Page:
CRYSTAL CITY, VA. — The leaders of the U.S. Navy’s surface force are pitching a new philosophy to squeeze the offensive power out of its existing surface ships in a tactical shift that calls for using small surface action groups and increasing the number of anti-ship weapons on more platforms in a plan branded, “distributed lethality.”
For almost 15 years, U.S. surface forces have primarily been employed as air defense elements for carrier strike groups (CSG), strike platforms for land attack and as ballistic missile defense (BMD) ships. All while the anti-surface mission has not been a priority in tactically and in acquisition spheres.
What the distributed lethality concept – outlined by U.S. Surface Forces commander Vice Adm. Thomas Rowden and director of surface warfare Rear Adm. Peter Fanta – seeks to bring to the surface forces is an emphasis on an anti-surface and anti-submarine warfare (ASW).
The pair and U.S. Surface Atlantic commander (SURFLANT), Rear Adm. Peter Gumataotao wrote on the concept in the January issue of Proceedings.
“Distributed lethality is taking the budget that we have and making everything out there that floats more lethal. Making the trades that we need to make and making the surface navy of the next ten years, or 20 years the most lethal we can,” Fanta said on Tuesday at the Surface Navy Association 2015 symposium.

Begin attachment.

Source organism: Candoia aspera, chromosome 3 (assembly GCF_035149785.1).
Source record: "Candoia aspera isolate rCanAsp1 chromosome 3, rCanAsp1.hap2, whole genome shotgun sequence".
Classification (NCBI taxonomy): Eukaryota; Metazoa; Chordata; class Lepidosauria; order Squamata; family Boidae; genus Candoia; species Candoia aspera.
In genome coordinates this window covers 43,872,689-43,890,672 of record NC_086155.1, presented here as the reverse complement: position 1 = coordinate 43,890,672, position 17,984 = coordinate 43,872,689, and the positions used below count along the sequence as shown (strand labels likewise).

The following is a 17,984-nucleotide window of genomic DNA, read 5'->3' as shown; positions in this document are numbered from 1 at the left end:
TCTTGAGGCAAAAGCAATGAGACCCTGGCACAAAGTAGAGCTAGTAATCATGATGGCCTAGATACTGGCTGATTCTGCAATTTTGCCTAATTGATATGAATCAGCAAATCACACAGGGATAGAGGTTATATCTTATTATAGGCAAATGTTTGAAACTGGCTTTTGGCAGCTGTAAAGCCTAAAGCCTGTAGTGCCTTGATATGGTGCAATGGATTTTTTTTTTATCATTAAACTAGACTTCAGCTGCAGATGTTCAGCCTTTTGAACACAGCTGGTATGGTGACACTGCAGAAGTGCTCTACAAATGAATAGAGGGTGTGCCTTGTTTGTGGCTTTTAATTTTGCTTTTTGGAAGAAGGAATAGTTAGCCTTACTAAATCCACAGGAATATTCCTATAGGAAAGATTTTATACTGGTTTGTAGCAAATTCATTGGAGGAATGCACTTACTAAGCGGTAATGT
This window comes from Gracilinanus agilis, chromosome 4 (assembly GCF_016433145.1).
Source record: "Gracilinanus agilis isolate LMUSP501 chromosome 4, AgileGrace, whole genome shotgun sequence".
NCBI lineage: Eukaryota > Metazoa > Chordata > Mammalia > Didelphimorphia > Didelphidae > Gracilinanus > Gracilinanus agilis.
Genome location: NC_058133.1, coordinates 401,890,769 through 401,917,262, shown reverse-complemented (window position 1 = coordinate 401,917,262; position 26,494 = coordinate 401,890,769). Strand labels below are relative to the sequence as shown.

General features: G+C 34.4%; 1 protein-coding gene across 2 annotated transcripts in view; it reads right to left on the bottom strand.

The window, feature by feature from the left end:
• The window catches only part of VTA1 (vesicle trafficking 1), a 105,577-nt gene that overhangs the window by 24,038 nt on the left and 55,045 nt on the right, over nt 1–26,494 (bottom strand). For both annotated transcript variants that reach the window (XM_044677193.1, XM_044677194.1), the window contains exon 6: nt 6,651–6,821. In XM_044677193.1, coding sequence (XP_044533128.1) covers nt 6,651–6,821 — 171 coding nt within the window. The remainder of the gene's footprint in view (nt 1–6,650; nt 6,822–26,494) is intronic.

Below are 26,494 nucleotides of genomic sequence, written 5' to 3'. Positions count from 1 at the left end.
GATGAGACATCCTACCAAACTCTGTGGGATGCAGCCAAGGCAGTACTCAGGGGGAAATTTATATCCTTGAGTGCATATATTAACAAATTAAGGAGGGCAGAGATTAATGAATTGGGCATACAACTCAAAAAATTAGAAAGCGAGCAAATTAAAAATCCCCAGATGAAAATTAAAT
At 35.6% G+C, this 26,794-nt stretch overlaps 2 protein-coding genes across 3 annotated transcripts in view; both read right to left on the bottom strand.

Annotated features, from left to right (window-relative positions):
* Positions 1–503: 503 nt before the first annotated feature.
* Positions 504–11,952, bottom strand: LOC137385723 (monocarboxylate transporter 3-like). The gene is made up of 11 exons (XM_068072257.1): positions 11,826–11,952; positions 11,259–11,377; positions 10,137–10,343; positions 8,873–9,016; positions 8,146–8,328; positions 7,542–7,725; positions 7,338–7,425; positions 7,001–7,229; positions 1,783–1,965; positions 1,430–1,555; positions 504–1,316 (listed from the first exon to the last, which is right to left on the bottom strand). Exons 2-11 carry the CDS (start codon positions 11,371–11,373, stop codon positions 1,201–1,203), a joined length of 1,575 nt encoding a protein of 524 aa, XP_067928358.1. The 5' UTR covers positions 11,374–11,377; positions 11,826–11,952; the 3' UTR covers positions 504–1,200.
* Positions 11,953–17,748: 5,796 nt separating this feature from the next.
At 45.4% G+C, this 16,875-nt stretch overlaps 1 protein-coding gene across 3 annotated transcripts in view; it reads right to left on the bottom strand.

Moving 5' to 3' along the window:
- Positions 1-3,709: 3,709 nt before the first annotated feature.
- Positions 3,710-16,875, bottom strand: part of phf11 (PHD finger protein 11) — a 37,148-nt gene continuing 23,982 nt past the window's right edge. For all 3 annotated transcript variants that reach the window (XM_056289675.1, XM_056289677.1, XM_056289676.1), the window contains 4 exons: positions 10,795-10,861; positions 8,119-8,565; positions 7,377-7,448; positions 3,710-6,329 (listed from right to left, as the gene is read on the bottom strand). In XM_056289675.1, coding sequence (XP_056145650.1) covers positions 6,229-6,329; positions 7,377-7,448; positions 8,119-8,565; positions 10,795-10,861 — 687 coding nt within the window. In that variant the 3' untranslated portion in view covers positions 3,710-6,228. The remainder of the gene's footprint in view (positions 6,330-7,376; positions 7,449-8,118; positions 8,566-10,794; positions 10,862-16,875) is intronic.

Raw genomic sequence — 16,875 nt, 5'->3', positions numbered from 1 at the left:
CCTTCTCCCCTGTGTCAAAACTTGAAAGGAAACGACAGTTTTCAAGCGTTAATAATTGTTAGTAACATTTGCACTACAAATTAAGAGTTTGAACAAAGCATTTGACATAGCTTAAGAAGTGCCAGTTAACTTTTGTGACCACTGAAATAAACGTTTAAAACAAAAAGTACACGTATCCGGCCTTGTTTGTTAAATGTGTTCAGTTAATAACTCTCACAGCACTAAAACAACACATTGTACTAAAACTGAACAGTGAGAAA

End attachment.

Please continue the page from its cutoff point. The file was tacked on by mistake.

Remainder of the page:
“[I want to] make every cruiser, destroyer, [amphibious warships], [Littoral Combat Ship], [logistics ship] a thorn in somebody else’s side.”
Part of the concept would codify in training and tactics three to four ship “hunter killer surface action groups,” Rowden told reporters on Wednesday.
The idea is to expand the geographical influence of surface forces beyond the current model based around supporting and protecting aircraft carriers.
“You have a carrier strike group that’s out steaming around the ocean — which is not an inexpensive thing to operate at significant range,” Rowden told reporters.
“If I can move three or four or five surface action groups and I force that adversary to devote their intelligence, surveillance and reconnaissance (ISR) on all of those and dilute their targeting ability and their weapons and I have the capabilities to: to defend myself against subsurface, air and surface attack and influence at range, so putting their forces at risk in a cost effective fashion.”
However, details and timelines on how the surface forces will train to the concept or what specific acquisitions program are needed to realize the vision are still in the works.
“This is an idea to get to the future,” Rowden told reporters.
“I can’t say, ‘by May I’m going to be rolling this out, by July I’m going to be briefing these people, by this time next year I’m going to pull back the curtain and say, here it is’ everybody – the future.”
An obvious gap in the distributed lethality concept is the lack of a modern anti-surface weapon. The U.S. Navy’s anti-surface missile (ASM) is the decades-old subsonic RGM-84 Harpoon anti-ship missile (ASM) and isn’t included in the Navy’s most modern destroyers.
DARPA is currently developing a the vertically launched Long Range Anti-Ship Missile (LRASM) – based on the Lockheed Martin AGM-158B Joint Air-to-Surface Standoff Missile-Extended Range cruise missile – and has tested the Kongsberg Naval Strike Missile on a Littoral Combat Ship (LCS).